Histoplasmosis – Fungi

by Vincent Racaniello, PhD

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    00:00 Another type of fungal illness is called histoplasmosis and this is called by the species called histoplasma. This is a fungus that typically lives in the soil, especially soil that is rich in bird or bat droppings. This disease, histoplasmosis, occurs worldwide, can be found in the US, in the central and eastern states, parts of Central America and South America, Africa, Asia and Australia, so it's globally distributed. You acquire this disease by inhaling fungal spores.

    00:39 And again, most people inhale these spores on a daily basis and don't become ill, but if you have an immunosuppressive disease such as HIV-AIDS, or if you've had an organ transplant and are undergoing immunosuppressive therapy, or if you're infant or a very old person, these extremes of human age don't have very good immune systems; babies have not yet developed their immune system, people over 55 years old, their immune systems are slowly deteriorating, so they are at risk for infections with these otherwise innocuous spores as well. These fungi can cause infection of the lung in these at risk individuals, and just like some of the other diseases we talked about, those infections can become systemic, they can spread to the blood and go elsewhere and in particular histoplasmosis is known to go to the brain as well as the spinal cord. Just like many of the other fungal diseases of humans, this one is not contagious among humans.

    01:43 Fungi are major pathogens of plants, insects and amphibians. A couple of examples here, there is a disease called chytridiomycosis, it's caused by a fungus that I will not attempt to pronounce, which is causing global decline in frog populations. You may have heard about this, it's in the news quite often, I think we've lost 30% of the world’s amphibians as a consequence of this fungal infection. Another example is a disease called white nose syndrome. Here, what has been noticed is that there have been extensive deaths of bats due to a fungus, again, growing in the bat, which colonizes the skin of the animal and makes it appear white, that's why it's called white nose syndrome. And again, bats are very important to the ecology of the world and losing them is simply not acceptable. Fusarium is a fungal disease of cereal crops, cereal crops are very important for feeding most of the world, fusarium will destroy them very rapidly, so it's an economically important fungus and we have to figure out how to control it. And finally the last example is a fungal disease which infects ants. So the fungus enters the ant and alters its behavior. Normally ants like to move about higher in a plant, when they're infected with this fungus the ants go down to the forest floor, and there the temperature is lower and fungi like to reproduce at lower temperatures and the ant will find the lowest leaf on a plant and clamp onto one of the major veins and just remain there. So the ant will be taking nutrients from the plant, it will not move anymore because of the fungus that has gone to its brain and then eventually what comes out of the skull of the ants, well ants don't have skulls, what comes out of the head of the ant, is a fungal spore producing structure. It just pops right out of the ant's head, spores drop out of it and that releases new fungi into the environment, of course at that point the ant is then dead. So the fungus takes over the ant behavior, you could almost say it makes the ant into a zombie.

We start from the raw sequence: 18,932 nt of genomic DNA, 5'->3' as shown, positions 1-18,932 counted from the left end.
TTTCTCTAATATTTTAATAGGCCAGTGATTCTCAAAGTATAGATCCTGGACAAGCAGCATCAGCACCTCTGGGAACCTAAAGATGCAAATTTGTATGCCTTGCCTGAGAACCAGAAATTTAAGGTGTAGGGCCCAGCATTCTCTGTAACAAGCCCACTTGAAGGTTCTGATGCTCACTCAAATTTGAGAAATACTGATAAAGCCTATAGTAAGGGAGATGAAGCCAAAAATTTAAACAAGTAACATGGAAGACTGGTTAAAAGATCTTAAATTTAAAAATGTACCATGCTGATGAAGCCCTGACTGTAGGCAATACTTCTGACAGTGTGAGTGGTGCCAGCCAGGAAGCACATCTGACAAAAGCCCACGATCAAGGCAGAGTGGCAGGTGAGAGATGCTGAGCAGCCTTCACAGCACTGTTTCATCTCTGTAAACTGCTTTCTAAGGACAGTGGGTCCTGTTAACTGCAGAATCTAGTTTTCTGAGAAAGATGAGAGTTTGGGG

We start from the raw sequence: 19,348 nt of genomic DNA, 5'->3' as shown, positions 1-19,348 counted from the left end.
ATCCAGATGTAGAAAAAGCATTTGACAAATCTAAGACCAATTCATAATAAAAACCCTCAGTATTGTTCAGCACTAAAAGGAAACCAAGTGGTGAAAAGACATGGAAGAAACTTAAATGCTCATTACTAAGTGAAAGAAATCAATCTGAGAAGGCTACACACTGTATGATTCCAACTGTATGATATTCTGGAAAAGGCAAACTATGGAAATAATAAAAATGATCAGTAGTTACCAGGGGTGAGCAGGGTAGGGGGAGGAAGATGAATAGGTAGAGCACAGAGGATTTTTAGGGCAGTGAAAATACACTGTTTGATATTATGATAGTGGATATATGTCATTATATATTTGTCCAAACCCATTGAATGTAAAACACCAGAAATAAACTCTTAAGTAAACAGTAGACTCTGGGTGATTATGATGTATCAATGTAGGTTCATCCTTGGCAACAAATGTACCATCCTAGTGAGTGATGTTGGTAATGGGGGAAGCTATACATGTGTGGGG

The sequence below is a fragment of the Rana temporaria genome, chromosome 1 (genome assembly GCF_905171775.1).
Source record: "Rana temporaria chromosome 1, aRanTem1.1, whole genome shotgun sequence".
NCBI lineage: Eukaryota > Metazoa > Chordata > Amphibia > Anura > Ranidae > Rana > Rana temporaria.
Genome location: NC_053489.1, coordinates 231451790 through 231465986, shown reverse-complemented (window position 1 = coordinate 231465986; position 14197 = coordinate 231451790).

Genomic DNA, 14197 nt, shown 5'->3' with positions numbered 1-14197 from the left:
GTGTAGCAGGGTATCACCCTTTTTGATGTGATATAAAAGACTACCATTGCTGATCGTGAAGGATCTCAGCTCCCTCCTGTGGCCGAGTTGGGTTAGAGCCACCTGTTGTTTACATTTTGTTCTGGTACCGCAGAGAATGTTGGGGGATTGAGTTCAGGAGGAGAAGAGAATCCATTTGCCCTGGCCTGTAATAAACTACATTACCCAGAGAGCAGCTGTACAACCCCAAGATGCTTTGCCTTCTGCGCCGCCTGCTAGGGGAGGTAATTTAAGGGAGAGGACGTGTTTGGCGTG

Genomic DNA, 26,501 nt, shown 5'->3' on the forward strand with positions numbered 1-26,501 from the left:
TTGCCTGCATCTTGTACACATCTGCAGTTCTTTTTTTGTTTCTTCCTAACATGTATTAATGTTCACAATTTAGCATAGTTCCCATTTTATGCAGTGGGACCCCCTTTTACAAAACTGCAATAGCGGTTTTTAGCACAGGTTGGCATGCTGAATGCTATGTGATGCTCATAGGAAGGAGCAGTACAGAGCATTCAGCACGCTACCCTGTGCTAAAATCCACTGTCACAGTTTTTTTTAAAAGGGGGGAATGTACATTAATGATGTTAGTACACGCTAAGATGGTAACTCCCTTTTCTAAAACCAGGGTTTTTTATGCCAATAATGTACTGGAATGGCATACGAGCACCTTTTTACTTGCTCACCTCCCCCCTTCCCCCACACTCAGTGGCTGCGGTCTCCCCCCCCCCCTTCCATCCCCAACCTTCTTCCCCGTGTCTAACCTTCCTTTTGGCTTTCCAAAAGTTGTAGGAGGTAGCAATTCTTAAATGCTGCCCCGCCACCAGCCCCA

About the Lecture

    The lecture Histoplasmosis – Fungi by Vincent Racaniello, PhD is from the course Microbiology: Introduction.

    Included Quiz Questions

    1. Bat droppings
    2. Cow feces
    3. Cat litter
    4. Dog feces
    5. Fish feces
    1. Inhalation
    2. Food
    3. Milk
    4. Water
    5. Blood transfusions

    Author of lecture Histoplasmosis – Fungi

     Vincent Racaniello, PhD

    Vincent Racaniello, PhD

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